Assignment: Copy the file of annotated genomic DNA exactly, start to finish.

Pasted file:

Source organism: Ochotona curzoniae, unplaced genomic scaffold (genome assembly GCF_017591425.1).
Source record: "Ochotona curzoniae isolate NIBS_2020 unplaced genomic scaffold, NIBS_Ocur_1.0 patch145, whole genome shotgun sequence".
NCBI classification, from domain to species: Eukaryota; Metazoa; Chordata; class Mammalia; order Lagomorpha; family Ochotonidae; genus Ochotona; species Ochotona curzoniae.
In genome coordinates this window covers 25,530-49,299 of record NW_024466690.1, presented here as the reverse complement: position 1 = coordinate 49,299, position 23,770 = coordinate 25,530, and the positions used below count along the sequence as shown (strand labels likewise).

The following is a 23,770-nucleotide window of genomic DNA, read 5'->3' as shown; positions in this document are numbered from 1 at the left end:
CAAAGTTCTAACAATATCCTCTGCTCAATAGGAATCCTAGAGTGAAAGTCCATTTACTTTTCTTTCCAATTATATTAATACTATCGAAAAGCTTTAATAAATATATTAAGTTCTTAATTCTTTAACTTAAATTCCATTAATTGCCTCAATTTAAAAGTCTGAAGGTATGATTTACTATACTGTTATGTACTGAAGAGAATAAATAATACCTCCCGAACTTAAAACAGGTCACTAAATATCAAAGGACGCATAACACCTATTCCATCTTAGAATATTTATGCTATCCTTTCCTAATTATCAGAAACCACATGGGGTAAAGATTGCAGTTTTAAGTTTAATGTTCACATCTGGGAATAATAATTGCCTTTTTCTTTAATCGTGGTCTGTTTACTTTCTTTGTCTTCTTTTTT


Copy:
Source organism: Ochotona curzoniae, unplaced genomic scaffold (genome assembly GCF_017591425.1).
Source record: "Ochotona curzoniae isolate NIBS_2020 unplaced genomic scaffold, NIBS_Ocur_1.0 patch145, whole genome shotgun sequence".
NCBI classification, from domain to species: Eukaryota; Metazoa; Chordata; class Mammalia; order Lagomorpha; family Ochotonidae; genus Ochotona; species Ochotona curzoniae.
In genome coordinates this window covers 25,530-49,299 of record NW_024466690.1, presented here as the reverse complement: position 1 = coordinate 49,299, position 23,770 = coordinate 25,530, and the positions used below count along the sequence as shown (strand labels likewise).

The following is a 23,770-nucleotide window of genomic DNA, read 5'->3' as shown; positions in this document are numbered from 1 at the left end:
CAAAGTTCTAACAATATCCTCTGCTCAATAGGAATCCTAGAGTGAAAGTCCATTTACTTTTCTTTCCAATTATATTAATACTATCGAAAAGCTTTAATAAATATATTAAGTTCTTAATTCTTTAACTTAAATTCCATTAATTGCCTCAATTTAAAAGTCTGAAGGTATGATTTACTATACTGTTATGTACTGAAGAGAATAAATAATACCTCCCGAACTTAAAACAGGTCACTAAATATCAAAGGACGCATAACACCTATTCCATCTTAGAATATTTATGCTATCCTTTCCTAATTATCAGAAACCACATGGGGTAAAGATTGCAGTTTTAAGTTTAATGTTCACATCTGGGAATAATAATTGCCTTTTTCTTTAATCGTGGTCTGTTTACTTTCTTTGTCTTCTTTTTT